living dharma

Remembering my godbrother – John Duffy
March 5, 2022, 9:20 am
Filed under: Uncategorized

Terrible news arrived yesterday in a strange way. My old friend and godbrother John Duffy died suddenly. My friend David – here in our little town and also an old friend of John’s – saw a tweet from the Prime Minister, expressing his condolences and sorrow at John’s sudden death the day before. And then David wrote to me to tell me what happened.

It really was a shock. John was only 58 and, as far as I know, was not dealing with any menacing health conditions. Those many of us who knew and loved him are waiting to learn what happened, how John died. But really – the details are just that. The central hard fact is that a dynamic and brilliant person has died too soon.

John was a lifelong Liberal. He advised prime ministers and premiers and mayors. He co-founded a government relations firm in 1995 and it went on to become a big player in the world of Fortune 500 companies and politics at all levels. John loved what he did.

John was certainly one of the smartest people I ever met. Sometimes it could be humbling to spend time with him, because I could feel kind of not very smart; literally not understanding what he was saying. That was mostly on me but it was also about the speed and dimensionality of John’s mind. Fast talking, historical references, private inner language terms and all of it generally at high intensity.

Before all of the politics and power, we were children together. John’s parents, Mary Ann and Dennis, were my godparents. John’s family, my family and another family (the Castelos) were intertwined in a pretty wonderful community way. Eight children amongst the families. John and I were the only boys. We spent enormous amounts of time together, first as children and then as teenagers. As kids we did all the boy stuff; playing football, watching sports, going fishing. And because John was so precociously brilliant, we also did things like watching old Russian classic films and reading great literature or history or philosophy and discussing it together, with John doing most of the discussing.

I went to my first rock concert with John, at Maple Leaf Gardens. Rush and April Wine. Ha. John introduced me to all kinds of great music. We both loved the Grateful Dead and we watched the Grateful Dead movie that came out in 1976 a number of times. I went on to see the Dead play later in my life but I’m not sure John ever got to see them play.

As we grew into adulthood we grew apart. John embraced party politics as a Liberal and I embraced party politics as a New Democrat. John went on to become a wealthy, powerful, highly connected lobbyist – championing liberal democracy and capitalism in ways that I never really understood. Because John was so smart and because he had such an encyclopaedic knowledge of public policy and the critical issues we face as a human family – he knew climate change inside out. He knew the dynamics of soaring inequality. And he devoted himself to working within the system in the hope of making progressive change as it is understood by Liberals. I never really got it and that may, in part, be on me. Since my view is that status quo politics and business as usual are destroying life on earth – I couldn’t relate to John’s choices. And I probably stopped listening or inquiring. I wish I’d had more time with John to understand how he saw the work he did and why he did it, at a deeper level.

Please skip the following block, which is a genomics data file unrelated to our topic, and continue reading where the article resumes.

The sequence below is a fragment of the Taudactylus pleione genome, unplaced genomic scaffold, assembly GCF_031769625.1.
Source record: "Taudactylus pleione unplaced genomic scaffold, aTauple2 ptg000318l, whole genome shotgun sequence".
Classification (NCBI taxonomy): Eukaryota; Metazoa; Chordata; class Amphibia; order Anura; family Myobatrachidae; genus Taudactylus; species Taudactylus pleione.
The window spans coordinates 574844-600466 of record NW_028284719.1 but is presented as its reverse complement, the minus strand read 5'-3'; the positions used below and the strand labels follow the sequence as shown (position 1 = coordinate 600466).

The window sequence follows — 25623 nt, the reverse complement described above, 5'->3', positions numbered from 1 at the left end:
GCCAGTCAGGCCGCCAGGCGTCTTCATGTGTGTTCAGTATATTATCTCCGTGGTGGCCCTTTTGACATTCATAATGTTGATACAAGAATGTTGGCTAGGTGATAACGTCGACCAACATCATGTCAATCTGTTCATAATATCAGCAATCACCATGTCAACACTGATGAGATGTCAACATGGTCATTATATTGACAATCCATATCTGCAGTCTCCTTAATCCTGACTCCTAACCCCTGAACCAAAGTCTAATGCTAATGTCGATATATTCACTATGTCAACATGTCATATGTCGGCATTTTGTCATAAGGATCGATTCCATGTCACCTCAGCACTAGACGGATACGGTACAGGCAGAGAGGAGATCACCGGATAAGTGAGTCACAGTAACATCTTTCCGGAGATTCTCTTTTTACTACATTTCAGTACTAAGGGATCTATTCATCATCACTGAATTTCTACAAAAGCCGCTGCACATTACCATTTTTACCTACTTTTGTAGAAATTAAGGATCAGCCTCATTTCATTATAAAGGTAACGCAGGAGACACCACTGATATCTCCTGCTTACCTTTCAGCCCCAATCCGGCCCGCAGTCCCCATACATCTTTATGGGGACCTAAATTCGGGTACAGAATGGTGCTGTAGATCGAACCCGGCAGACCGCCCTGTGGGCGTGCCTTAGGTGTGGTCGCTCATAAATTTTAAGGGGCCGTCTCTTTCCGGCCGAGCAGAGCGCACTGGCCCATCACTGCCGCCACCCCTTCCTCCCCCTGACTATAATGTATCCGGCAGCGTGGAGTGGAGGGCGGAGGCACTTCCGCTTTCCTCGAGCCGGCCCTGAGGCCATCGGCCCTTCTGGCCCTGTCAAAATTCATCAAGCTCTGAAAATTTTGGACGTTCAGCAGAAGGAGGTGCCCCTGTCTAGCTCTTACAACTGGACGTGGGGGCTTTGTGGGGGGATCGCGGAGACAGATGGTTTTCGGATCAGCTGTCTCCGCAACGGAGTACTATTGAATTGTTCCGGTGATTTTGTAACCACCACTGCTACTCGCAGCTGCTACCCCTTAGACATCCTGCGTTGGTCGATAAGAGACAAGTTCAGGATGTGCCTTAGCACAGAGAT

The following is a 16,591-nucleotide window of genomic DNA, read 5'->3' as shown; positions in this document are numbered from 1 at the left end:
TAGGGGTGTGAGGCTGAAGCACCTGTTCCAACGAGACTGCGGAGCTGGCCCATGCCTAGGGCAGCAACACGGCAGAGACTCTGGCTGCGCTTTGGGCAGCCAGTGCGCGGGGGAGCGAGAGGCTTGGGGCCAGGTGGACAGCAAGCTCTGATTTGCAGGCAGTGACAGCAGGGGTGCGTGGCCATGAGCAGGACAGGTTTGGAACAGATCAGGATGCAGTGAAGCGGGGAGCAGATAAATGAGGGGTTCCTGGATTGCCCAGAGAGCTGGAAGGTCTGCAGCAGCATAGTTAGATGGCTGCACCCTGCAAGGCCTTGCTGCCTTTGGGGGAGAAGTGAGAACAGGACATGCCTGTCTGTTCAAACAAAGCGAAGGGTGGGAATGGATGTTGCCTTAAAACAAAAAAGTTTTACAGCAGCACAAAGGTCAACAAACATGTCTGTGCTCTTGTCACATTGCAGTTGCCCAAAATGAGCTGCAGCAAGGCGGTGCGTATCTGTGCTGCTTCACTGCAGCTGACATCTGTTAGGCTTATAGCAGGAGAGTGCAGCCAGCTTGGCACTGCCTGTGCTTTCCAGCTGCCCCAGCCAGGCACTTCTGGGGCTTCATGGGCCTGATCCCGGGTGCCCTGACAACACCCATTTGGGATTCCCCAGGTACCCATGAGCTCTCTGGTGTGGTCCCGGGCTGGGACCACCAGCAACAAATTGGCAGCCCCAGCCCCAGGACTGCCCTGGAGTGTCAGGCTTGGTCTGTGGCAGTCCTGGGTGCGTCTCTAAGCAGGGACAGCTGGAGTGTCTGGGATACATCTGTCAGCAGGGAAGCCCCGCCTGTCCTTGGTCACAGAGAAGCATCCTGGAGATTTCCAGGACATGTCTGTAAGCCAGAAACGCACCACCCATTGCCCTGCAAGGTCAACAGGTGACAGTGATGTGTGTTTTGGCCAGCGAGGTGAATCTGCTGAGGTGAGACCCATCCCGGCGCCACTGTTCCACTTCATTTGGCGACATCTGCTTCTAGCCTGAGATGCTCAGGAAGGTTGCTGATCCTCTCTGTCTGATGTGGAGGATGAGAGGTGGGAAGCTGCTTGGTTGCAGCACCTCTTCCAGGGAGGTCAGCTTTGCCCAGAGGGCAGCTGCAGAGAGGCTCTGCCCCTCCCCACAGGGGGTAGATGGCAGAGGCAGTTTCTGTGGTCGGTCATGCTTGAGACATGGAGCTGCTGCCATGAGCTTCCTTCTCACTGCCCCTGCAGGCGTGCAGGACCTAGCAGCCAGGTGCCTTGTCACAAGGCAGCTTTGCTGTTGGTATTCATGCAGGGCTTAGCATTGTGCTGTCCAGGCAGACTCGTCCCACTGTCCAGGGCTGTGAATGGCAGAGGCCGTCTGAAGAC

John was married and devoted to Jill, a high powered criminal lawyer. They had two daughters, ages 20 and 17. John’s enormous presence will be missed by many but I really can’t imagine how hard this moment is for the family he loved with all his big heart.

John traveled widely and read even more widely. But he lived in one place his almost his whole life, his beloved Toronto (not long ago John and Jill bought a place in the lovely theatre-y town of Stratford). John was a true city lover and city dweller. He never learned to drive. He walked, rode his bike, took the subway and taxis. He loved to eat and drink and laugh and tell stories. And now John’s story has ended far too soon.

Sudden death is always so shocking. Especially when it comes in the middle of a life still being fully lived. There is the disorientation that comes for those left behind. The fundamental wrongness of it. The wish for more time together.

I’m glad for John that his death was sudden, that he did not linger and suffer from some terrible illness. But he is gone too soon and he leaves many deeply saddened people behind.

The very recent photo of John above was posted by his devastated colleagues the day after he died.

1 Comment so far
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Such a sad loss of your long-time friend and god-brother, John. May his memory be for a blessing.
PS — I worked out everything with my computer, and I can now comment and communicate.

Comment by robin andrea

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